Ware grew up in the Galveston, Texas region, hoping to play football at the University of Texas. He said "I was going to Texas. All they had to do was lie to me and tell me I was going to play quarterback once I got there. Thank goodness they told me the truth [that] they were going to move me to defense". After graduating from Dickinson High School, Ware instead played at the University of Houston, where he was the first black quarterback to win the Heisman Trophy in 1989, along with the Davey O'Brien Award, the latter award given to the most outstanding college quarterback of the year. That year, his junior year, he threw for 4,699 yards, 44 touchdowns, and set 26 NCAA records. Many of the records were thanks to the innovative use of the Run & Shoot offense, which his successor, David Klingler, also used to great effect. The Cougars ended the season ranked the #14 team in the nation by the Associated Press. He then declared for the NFL Draft, foregoing his senior year.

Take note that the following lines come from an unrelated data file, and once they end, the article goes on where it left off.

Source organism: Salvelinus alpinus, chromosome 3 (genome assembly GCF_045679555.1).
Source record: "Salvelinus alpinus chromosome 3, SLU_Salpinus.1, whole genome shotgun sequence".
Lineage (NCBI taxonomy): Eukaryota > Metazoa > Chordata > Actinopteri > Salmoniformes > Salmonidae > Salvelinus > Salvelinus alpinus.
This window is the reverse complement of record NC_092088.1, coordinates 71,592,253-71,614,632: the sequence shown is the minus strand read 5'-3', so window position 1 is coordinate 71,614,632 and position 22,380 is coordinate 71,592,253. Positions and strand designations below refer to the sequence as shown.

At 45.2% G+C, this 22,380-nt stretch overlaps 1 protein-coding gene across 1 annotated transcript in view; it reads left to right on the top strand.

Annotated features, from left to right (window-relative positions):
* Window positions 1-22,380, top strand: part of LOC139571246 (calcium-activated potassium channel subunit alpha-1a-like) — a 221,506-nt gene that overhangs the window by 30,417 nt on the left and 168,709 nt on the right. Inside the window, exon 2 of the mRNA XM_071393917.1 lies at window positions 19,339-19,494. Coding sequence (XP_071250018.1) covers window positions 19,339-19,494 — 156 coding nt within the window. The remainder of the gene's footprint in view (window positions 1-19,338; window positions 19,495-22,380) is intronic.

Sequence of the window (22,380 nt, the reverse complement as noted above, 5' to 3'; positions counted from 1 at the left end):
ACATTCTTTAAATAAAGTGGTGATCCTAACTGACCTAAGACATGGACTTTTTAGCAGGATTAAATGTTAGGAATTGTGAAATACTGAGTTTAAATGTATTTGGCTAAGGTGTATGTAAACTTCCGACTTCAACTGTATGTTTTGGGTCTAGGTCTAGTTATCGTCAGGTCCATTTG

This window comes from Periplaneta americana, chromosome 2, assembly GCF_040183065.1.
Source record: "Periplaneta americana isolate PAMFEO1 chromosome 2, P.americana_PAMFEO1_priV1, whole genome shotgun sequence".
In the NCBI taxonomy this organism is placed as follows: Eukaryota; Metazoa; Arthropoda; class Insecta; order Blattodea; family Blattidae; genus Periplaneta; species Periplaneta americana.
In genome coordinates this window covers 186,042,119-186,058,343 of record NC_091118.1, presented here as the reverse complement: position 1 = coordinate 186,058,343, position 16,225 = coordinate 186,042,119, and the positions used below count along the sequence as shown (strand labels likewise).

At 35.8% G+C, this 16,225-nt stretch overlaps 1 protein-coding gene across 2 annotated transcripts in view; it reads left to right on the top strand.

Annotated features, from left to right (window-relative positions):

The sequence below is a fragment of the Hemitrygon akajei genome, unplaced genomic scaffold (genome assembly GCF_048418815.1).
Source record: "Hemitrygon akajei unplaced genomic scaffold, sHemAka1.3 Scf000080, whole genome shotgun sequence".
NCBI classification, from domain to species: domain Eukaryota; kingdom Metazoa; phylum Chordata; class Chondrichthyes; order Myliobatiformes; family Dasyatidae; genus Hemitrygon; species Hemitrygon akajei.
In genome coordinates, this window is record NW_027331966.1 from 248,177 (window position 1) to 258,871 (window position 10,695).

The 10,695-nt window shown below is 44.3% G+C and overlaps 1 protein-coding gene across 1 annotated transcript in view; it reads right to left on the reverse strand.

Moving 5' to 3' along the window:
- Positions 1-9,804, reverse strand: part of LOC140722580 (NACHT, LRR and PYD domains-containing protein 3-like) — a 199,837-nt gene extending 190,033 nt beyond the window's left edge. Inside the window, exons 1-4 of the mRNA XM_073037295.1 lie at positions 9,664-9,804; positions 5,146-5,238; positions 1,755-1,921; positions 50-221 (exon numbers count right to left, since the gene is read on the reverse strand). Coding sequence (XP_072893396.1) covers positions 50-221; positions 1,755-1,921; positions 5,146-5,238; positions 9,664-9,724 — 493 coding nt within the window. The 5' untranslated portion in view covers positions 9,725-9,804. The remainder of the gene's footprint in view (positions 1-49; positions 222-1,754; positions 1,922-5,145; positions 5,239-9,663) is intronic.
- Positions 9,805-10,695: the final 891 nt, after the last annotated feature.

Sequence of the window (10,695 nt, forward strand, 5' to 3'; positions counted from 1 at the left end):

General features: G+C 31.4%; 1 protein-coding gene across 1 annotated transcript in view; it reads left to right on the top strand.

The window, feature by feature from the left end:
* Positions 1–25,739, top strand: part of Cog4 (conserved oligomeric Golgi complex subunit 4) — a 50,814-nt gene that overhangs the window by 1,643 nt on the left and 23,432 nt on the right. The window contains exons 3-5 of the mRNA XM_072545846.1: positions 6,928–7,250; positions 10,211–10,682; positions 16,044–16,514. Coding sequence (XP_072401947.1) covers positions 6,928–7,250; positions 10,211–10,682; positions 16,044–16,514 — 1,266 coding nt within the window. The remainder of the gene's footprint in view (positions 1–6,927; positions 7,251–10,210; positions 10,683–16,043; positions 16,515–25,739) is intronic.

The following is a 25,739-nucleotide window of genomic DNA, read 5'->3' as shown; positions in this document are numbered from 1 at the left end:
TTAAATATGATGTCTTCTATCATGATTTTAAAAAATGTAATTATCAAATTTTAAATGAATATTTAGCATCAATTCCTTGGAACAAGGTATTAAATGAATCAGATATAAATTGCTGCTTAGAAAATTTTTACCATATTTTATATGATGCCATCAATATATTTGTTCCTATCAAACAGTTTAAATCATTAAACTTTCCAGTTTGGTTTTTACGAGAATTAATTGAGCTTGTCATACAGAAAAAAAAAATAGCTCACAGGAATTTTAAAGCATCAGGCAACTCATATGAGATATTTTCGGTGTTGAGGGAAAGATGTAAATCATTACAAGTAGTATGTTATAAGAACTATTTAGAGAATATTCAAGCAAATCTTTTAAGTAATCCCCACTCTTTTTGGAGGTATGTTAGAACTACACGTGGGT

Ware joined the Lions for the 1990 season, teaming with the previous Heisman Trophy winner from 1988, Barry Sanders. Ware spent four years with Detroit, playing 14 games and starting six: then-coach Wayne Fontes insisted on starting the oft-injured Rodney Peete, and usually replacing Peete with Erik Kramer when Peete was hurt or played poorly. Fontes generally only played Ware when the Lions were out of the playoffs or already losing a game by a wide margin. Ware's best stretch came late in the 1992 season when the Lions were out of the playoffs: he won two of three games. The loss came on Monday Night Football to the San Francisco 49ers. He began 1994 on the roster of the Los Angeles Raiders, but was released after several games. In 1995 he was signed by the Jacksonville Jaguars, one of the NFL's two expansion teams that year. As a former Heisman Trophy winner, Ware's presence gathered much local excitement in Jacksonville, but ultimately, Ware was cut from the team the week before the regular season began.